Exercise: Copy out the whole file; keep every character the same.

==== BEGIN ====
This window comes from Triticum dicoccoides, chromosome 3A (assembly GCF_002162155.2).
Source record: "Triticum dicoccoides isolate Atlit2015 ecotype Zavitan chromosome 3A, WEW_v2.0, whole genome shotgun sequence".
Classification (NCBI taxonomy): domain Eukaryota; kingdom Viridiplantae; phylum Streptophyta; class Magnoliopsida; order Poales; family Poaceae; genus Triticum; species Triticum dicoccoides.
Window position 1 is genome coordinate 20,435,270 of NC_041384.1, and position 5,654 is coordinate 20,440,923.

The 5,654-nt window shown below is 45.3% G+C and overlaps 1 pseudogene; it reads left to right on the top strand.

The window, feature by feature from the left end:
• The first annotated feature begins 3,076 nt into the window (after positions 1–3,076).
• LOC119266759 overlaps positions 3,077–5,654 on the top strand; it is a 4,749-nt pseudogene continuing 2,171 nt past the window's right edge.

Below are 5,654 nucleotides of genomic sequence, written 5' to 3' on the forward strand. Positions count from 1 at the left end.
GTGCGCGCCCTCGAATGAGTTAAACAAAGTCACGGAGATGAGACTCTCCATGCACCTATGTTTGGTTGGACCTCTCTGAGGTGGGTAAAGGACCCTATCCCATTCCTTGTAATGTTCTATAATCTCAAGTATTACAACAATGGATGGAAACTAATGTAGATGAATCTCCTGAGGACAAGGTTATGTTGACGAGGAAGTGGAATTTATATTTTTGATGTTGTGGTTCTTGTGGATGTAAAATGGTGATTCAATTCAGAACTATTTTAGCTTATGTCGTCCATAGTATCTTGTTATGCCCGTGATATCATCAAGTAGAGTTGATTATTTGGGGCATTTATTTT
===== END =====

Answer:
This window comes from Triticum dicoccoides, chromosome 3A (assembly GCF_002162155.2).
Source record: "Triticum dicoccoides isolate Atlit2015 ecotype Zavitan chromosome 3A, WEW_v2.0, whole genome shotgun sequence".
Classification (NCBI taxonomy): domain Eukaryota; kingdom Viridiplantae; phylum Streptophyta; class Magnoliopsida; order Poales; family Poaceae; genus Triticum; species Triticum dicoccoides.
Window position 1 is genome coordinate 20,435,270 of NC_041384.1, and position 5,654 is coordinate 20,440,923.

The 5,654-nt window shown below is 45.3% G+C and overlaps 1 pseudogene; it reads left to right on the top strand.

The window, feature by feature from the left end:
• The first annotated feature begins 3,076 nt into the window (after positions 1–3,076).
• LOC119266759 overlaps positions 3,077–5,654 on the top strand; it is a 4,749-nt pseudogene continuing 2,171 nt past the window's right edge.

Below are 5,654 nucleotides of genomic sequence, written 5' to 3' on the forward strand. Positions count from 1 at the left end.
GTGCGCGCCCTCGAATGAGTTAAACAAAGTCACGGAGATGAGACTCTCCATGCACCTATGTTTGGTTGGACCTCTCTGAGGTGGGTAAAGGACCCTATCCCATTCCTTGTAATGTTCTATAATCTCAAGTATTACAACAATGGATGGAAACTAATGTAGATGAATCTCCTGAGGACAAGGTTATGTTGACGAGGAAGTGGAATTTATATTTTTGATGTTGTGGTTCTTGTGGATGTAAAATGGTGATTCAATTCAGAACTATTTTAGCTTATGTCGTCCATAGTATCTTGTTATGCCCGTGATATCATCAAGTAGAGTTGATTATTTGGGGCATTTATTTT